The role of dopamine and novelty in decision-makin.. (DA and decisions)
The role of dopamine and novelty in decision-making in humans: behavioral and neuroimaging studies
(DA and decisions)
Start date: Jul 1, 2008,
End date: Jun 30, 2010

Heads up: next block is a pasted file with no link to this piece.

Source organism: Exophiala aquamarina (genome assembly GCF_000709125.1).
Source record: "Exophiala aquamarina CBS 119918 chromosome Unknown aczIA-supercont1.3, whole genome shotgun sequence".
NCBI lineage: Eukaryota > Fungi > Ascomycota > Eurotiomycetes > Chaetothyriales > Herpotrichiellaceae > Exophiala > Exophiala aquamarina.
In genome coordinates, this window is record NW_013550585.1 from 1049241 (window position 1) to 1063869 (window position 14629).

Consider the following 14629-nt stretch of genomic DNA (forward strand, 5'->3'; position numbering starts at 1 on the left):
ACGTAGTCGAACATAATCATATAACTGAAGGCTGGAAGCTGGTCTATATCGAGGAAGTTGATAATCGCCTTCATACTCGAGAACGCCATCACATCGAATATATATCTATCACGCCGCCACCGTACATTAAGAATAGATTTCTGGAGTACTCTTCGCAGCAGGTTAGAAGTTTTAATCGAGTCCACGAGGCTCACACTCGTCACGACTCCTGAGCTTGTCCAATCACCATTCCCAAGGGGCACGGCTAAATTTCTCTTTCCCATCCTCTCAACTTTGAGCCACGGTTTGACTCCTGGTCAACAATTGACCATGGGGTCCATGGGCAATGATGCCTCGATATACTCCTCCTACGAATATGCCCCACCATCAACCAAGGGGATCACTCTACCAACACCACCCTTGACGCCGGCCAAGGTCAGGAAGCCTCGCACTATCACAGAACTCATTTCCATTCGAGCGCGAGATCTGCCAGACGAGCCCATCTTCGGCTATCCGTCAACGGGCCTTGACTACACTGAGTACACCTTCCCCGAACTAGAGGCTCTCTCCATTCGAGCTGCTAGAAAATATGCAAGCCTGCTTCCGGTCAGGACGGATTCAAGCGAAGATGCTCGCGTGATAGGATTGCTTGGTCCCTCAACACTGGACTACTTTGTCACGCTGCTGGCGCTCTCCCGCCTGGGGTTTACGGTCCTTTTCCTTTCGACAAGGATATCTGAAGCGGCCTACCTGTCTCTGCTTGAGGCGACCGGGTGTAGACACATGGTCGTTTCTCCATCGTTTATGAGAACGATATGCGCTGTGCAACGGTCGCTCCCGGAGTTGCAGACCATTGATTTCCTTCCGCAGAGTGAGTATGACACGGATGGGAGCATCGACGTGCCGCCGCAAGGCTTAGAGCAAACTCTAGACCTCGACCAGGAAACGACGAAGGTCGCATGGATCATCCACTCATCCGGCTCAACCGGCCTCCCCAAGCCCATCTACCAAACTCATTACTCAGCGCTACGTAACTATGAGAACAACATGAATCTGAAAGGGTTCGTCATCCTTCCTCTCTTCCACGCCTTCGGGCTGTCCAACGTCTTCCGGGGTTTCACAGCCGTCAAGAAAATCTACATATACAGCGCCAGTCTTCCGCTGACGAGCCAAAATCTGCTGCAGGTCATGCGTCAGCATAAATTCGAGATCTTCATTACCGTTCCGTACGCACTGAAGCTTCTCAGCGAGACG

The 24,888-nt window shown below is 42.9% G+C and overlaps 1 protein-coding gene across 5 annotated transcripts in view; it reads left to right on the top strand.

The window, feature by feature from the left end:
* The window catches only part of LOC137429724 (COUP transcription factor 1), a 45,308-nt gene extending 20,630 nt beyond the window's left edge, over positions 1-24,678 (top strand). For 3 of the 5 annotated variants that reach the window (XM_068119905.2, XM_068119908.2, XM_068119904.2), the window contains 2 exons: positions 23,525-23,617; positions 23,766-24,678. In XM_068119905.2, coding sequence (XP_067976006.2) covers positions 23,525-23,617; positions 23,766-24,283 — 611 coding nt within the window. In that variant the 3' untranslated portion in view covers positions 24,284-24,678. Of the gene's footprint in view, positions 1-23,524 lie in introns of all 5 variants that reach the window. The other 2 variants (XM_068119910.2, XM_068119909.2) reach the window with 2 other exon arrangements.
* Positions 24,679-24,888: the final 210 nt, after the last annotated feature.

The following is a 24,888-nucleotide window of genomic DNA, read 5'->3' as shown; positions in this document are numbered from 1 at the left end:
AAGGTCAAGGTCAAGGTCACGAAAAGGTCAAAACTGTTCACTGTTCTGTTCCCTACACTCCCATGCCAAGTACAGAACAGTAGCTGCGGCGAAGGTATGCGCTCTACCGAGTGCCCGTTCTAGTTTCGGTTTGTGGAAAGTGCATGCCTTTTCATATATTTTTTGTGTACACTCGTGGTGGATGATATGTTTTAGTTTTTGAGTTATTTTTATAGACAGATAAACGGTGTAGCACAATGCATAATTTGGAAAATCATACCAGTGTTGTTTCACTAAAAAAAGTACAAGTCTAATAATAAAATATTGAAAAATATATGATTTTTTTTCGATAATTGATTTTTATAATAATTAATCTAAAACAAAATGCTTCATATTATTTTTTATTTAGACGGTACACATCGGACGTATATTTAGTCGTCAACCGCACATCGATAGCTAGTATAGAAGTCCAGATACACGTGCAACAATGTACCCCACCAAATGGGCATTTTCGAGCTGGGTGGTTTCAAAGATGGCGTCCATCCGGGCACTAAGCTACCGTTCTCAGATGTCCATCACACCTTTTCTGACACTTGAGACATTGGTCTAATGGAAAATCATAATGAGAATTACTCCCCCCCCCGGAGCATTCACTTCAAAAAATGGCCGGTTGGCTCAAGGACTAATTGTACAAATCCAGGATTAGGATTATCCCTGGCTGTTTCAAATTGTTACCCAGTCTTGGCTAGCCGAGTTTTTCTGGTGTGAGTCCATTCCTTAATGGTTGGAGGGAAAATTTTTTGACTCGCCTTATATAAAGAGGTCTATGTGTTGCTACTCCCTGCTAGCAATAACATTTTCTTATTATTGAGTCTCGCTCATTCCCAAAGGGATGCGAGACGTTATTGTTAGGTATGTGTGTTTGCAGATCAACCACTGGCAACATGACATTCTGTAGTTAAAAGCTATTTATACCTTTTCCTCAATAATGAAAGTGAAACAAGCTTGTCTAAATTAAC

Decision-making involves evaluating the costs and benefits of available options for action. Many psychiatric disorders involve a disruption of decision-making processes. Application of concepts derived from instrumental learning theories, computational models, and fMRI (functional Magnetic Resonance Image) technology has allowed identification of key neuronal substrates of these processes. A key control influence is mediated by dopamine transmission, vie its modulatory influences on the striatum and prefrontal areas. Work using experimental animals has drawn an accurate picture of the neuronal mechanisms that regulate dopamine transmission including an important effect elicited by novelty. The objective of the project is to deepen in the understanding of the behavioral and neurological interrelationships of dopamine neurotransmission, novelty processing and decision-making in humans. To achieve this goal we will use computational models in conjunction with brain imaging technologies, specifically fMRI and MEG (Magnetoencephalograpy). In a first step, we will address the human brain’s response to different aspects of novelty and how this is mediated by dopamine. In a second step we will focus on the effect of different kinds of novelty in decision making during probabilistic gambling from a behavioral and brain imaging perspective. Finally, in a third step we will try to understand the effect of pharmacological manipulations upon probabilistic decision making from a behavioral and neurobiological perspective. Results obtained within this project will inform how humans make decisions under uncertainty, and how novelty influences choice behaviour. Understanding how critical brain computations are implemented in the human brain will also inform an understanding of psychiatric disorders where aberrant novelty processing may reflect a fundamental component such as attention deficit disorder (ADHD).
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